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 Post subject: Ticket Scalping and How It's a Lose-Lose Situation
PostPosted: Sun 03-15-2009 3:35PM 
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Admiral Fgt of the SS Queer
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Trent Reznor explains his stance on Scalpers/Re-sellers

Really interesting read. It's awesome how Trent is so inside the music business but always gives his fans (and everyone else) a window inside.
You almost never see this amount of willing transparency with celebrities.

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 Post subject: Re: Ticket Scalping and How It's a Lose-Lose Situation
PostPosted: Sun 03-15-2009 5:03PM 
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Why does it have to be this way? What's so wrong with letting the market decide the price for shows and sporting events, and letting the band or the team owner or whoever retain some/most/all of the added profit? If the hottest seats sold at the prices that the market for those seats would bear, the show takes in more, and "scalpers" have less motivation to sell at what outsiders consider an inflated price.

Here's the thing, though. A company's stock works exactly the same way. The company sells stock exactly one time, for face value, at its Initial Public Offering. It's like Google offering stock at $75/share on its IPO, and one week later the stock price is around $600/share. Google didn't get that extra $525 per share. Investors did. It turned out that the market was willing to bear the price of Google stock all the way up to $600 a share. If Google had offered stock for $150 instead, the company would have doubled its capital value with no extra effort. But how is it somebody else's fault that they didn't take advantage of an opportunity?

So when people do this with stocks, it's capitalism, Americanism and a Good Thing. But when people do this with tickets, it's theft.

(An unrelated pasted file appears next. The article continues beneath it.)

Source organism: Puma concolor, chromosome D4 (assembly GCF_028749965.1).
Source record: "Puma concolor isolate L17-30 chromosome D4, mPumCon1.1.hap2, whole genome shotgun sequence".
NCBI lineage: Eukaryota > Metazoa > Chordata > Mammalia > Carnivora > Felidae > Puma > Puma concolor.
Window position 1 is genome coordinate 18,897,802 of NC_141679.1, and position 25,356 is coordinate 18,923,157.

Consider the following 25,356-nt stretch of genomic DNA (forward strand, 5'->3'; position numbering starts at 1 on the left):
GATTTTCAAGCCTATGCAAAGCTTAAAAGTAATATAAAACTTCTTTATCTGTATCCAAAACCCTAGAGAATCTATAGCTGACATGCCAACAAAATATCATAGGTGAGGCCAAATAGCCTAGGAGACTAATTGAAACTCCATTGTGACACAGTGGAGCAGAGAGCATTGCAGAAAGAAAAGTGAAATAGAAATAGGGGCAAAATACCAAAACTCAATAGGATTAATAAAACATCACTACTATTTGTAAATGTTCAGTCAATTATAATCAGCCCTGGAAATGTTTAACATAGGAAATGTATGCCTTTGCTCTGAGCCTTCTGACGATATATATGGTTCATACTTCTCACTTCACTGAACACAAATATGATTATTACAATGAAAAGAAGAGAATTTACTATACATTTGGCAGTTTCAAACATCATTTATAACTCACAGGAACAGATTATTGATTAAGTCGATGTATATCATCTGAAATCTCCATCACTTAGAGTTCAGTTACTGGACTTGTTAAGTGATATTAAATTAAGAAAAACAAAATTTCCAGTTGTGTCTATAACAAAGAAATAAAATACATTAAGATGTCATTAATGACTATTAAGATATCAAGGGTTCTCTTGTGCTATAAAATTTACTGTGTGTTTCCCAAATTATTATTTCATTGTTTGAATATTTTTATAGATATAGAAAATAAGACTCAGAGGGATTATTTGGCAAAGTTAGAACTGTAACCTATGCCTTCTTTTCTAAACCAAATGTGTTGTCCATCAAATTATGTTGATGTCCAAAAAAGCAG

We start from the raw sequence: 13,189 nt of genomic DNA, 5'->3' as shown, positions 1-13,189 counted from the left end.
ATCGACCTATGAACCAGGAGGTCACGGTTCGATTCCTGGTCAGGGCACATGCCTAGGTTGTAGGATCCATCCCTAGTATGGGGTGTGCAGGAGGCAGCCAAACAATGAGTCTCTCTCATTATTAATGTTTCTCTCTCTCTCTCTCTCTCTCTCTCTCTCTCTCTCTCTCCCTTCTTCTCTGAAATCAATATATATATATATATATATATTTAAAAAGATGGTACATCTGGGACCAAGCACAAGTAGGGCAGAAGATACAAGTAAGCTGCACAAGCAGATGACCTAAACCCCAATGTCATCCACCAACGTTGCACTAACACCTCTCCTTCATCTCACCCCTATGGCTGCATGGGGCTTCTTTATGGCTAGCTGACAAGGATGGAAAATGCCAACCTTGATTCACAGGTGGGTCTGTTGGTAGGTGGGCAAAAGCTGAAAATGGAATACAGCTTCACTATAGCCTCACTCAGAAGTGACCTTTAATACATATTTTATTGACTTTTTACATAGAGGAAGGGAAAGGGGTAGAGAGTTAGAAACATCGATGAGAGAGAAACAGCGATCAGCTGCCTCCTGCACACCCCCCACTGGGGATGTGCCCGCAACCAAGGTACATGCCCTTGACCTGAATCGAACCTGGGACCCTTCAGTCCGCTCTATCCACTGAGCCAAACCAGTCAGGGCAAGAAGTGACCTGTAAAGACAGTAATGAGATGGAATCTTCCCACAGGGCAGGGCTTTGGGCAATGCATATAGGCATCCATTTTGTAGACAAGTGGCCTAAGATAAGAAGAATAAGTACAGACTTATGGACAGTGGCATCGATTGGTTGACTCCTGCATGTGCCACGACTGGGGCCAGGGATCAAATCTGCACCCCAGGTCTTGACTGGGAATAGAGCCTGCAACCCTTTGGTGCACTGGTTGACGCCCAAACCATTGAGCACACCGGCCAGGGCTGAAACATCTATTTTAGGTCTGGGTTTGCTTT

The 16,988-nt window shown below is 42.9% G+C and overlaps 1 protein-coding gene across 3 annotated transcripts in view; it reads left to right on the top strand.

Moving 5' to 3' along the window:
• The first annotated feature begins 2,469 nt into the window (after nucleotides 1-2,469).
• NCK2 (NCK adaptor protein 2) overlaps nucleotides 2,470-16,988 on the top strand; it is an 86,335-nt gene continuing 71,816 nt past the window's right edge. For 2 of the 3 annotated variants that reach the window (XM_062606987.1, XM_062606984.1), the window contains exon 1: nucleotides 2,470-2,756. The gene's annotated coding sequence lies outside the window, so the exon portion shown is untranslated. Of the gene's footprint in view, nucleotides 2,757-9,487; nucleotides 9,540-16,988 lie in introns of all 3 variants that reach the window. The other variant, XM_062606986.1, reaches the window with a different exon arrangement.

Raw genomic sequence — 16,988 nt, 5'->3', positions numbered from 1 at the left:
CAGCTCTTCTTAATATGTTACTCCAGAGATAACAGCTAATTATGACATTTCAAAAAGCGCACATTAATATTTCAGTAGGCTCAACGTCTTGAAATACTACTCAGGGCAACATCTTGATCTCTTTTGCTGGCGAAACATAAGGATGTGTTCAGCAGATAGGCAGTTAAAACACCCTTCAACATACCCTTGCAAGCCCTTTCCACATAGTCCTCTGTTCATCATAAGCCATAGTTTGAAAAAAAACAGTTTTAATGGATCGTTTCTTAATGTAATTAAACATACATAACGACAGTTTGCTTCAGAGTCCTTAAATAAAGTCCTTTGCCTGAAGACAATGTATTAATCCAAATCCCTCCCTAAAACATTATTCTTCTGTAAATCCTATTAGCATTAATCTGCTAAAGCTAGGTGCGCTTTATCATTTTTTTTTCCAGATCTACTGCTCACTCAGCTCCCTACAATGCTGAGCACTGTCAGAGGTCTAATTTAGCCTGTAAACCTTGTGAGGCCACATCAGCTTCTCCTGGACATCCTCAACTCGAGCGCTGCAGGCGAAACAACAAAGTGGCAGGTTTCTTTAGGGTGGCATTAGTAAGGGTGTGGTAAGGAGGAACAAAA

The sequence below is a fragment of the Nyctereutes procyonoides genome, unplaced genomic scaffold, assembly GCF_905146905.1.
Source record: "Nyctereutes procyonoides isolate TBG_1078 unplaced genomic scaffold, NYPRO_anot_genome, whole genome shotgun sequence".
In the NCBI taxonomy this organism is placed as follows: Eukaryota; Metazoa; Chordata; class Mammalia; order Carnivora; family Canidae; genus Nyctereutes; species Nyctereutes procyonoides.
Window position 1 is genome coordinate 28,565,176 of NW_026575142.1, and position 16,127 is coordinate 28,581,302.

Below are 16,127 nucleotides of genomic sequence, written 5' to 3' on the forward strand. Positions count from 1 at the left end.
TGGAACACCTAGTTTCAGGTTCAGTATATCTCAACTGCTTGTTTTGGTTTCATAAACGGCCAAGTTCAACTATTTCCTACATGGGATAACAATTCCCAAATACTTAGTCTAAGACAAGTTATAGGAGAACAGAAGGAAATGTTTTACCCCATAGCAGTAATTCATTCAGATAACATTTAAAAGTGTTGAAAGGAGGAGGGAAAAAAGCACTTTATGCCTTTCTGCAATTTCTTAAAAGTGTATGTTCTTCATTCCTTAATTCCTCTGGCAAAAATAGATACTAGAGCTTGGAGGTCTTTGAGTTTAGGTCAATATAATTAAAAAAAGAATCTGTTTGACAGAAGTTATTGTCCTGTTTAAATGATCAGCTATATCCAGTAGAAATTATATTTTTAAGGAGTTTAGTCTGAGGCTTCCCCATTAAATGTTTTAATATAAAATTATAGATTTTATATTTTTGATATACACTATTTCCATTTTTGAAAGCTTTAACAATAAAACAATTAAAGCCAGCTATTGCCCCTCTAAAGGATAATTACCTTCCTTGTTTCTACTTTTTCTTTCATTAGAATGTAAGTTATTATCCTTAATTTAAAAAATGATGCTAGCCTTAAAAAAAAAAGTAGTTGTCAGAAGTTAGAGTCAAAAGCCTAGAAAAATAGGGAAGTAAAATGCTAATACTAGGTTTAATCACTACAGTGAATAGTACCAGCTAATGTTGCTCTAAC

How?

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 Post subject: Re: Ticket Scalping and How It's a Lose-Lose Situation
PostPosted: Sun 03-15-2009 5:38PM 
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post whore
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bagvwf wrote:
Why does it have to be this way? What's so wrong with letting the market decide the price for shows and sporting events, and letting the band or the team owner or whoever retain some/most/all of the added profit? If the hottest seats sold at the prices that the market for those seats would bear, the show takes in more, and "scalpers" have less motivation to sell at what outsiders consider an inflated price.

Here's the thing, though. A company's stock works exactly the same way. The company sells stock exactly one time, for face value, at its Initial Public Offering. It's like Google offering stock at $75/share on its IPO, and one week later the stock price is around $600/share. Google didn't get that extra $525 per share. Investors did. It turned out that the market was willing to bear the price of Google stock all the way up to $600 a share. If Google had offered stock for $150 instead, the company would have doubled its capital value with no extra effort. But how is it somebody else's fault that they didn't take advantage of an opportunity?

So when people do this with stocks, it's capitalism, Americanism and a Good Thing. But when people do this with tickets, it's theft.

How?


Stocks are heavily regulated. There is a very liquid market for stocks.

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 Post subject: Re: Ticket Scalping and How It's a Lose-Lose Situation
PostPosted: Sun 03-15-2009 7:42PM 
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Admiral Fgt of the SS Queer
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bagvwf wrote:
Why does it have to be this way? What's so wrong with letting the market decide the price for shows and sporting events, and letting the band or the team owner or whoever retain some/most/all of the added profit? If the hottest seats sold at the prices that the market for those seats would bear, the show takes in more, and "scalpers" have less motivation to sell at what outsiders consider an inflated price.